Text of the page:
Key words: Sex trade; Male-male sexual services; Male-female sexual services; Pimping services; Unemployment; Malindi; Kenya; Africa
Address correspondence to Wanjohi Kibicho, Lecturer, Department of Tourism Management, MOI University, P.O. Box 3692, Eldoret, Kenya. Tel: 254-03121-63133; Fax: 254-0321-63133/63257; E-mail: firstname.lastname@example.org
Involvement in Adventure Tourism: Toward Implementing a Fuzzy Set
Chris Ryan1 and Birgit Trauer2
1The University of Waikato Management School, New Zealand
2University of Queensland, Australia
This article presents initial proposals for utilizing qualitative research methods based on principles of analyzing uncertainty in the field of adventure tourism. It comprises three main sections: a description of fuzzy sets, a conceptualization of adventure tourism, and finally an initial synthesis of the first two sections. The conceptualization of adventure tourism is premised on concepts of flow, involvement, and nature of the product, and a fourfold categorization or "typologies" of adventure tourism are suggested. The final synthesis is presented as a model for possible implementation through future research.
Key words: Adventure tourism; Tourist experiences; Involvement; Flow; Fuzzy sets
Address correspondence to Dr. Chris Ryan, Department of Tourism Management, The University of Waikato Management School, Private Bag 3105, Hamilton, New Zealand. Tel: 64-7-838-4259; Fax: 64-7-838-4250; E-mail: email@example.com
Destination Image and Loyalty
Liping A. Cai,1 Bihu (Tiger) Wu,2 and Billy Bai3
1Purdue Tourism & Hospitality Research Center, HTM Department,
Purdue University, West Lafayette, IN
2The Center for Recreation and Tourism Research, Peking University, China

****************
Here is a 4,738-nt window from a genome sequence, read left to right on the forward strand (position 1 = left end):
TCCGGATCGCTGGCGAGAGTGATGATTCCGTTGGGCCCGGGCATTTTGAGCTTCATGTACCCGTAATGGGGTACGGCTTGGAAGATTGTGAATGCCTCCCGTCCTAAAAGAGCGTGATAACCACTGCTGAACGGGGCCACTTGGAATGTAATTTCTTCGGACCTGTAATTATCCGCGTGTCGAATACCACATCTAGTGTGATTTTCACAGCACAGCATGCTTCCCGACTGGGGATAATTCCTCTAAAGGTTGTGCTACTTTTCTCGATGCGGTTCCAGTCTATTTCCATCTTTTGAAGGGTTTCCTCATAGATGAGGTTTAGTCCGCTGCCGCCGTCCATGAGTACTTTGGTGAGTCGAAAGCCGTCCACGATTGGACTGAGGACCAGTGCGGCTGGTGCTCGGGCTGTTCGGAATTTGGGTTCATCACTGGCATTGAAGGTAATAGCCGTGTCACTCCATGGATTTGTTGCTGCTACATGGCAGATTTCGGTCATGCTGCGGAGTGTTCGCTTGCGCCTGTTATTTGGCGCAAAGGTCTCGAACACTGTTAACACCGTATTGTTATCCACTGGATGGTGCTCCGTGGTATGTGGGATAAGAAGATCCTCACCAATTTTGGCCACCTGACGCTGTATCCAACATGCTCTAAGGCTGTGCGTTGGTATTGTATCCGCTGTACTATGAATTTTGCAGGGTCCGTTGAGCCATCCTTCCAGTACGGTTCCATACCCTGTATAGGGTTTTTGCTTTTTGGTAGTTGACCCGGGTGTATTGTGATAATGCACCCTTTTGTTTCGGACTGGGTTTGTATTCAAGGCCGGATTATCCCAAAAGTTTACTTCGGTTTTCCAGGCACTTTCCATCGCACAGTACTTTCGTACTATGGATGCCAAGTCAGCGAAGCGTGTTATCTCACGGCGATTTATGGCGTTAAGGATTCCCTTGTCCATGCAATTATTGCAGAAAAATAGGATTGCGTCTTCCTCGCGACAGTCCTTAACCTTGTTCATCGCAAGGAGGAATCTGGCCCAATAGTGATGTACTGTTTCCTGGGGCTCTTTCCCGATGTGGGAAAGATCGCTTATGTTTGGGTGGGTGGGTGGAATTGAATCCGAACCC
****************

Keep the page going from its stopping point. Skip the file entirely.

3Tourism & Convention Administration Department, William F. Harrah College of Hotel Administration, University of Nevada, Las Vegas, NV
This study extended destination image research by relating to the behavioral dimension of visitor loyalty. Based on the sample from a visitor profile study sanctioned by a county-level destination marketing organization (DMO) in the United States, the study examined the relationship between visitors' perceived images and their destination loyalty. Four distinct image constructs were identified, three of which are attribute based and one affective and attitude based. Among other findings, the study noted a significant and positive association between the favorability of visitors' affective and attitude images and the degree of their loyalty, which was delineated by the frequency of repeat visitation. However, the increased favorability leveled off as one's visitation became more frequent. The finding is important because affective and attitude images are closer and more critical than attribute-based images to the decision-making stage of destination choice. The study results illustrate the importance of closer scrutiny of repeat visitation. It also recognizes that while visitors' perceptions of a destination should be examined holistically as parts of a composite image, they must also be analyzed individually to facilitate a DMO's practical development in decision-making and marketing implementations.
Key words: Destination image; Loyalty; Image constructs; Attributes; Affectives; Attitudes
Address correspondence to Liping A. Cai, Director and Associate Professor, Purdue Tourism & Hospitality Research Center, HTM Department, Purdue University, 700 W. State Street, West Lafayette, IN 47907. Tel: (765) 494-4739; Fax: (815) 846-4881; E-mail: firstname.lastname@example.org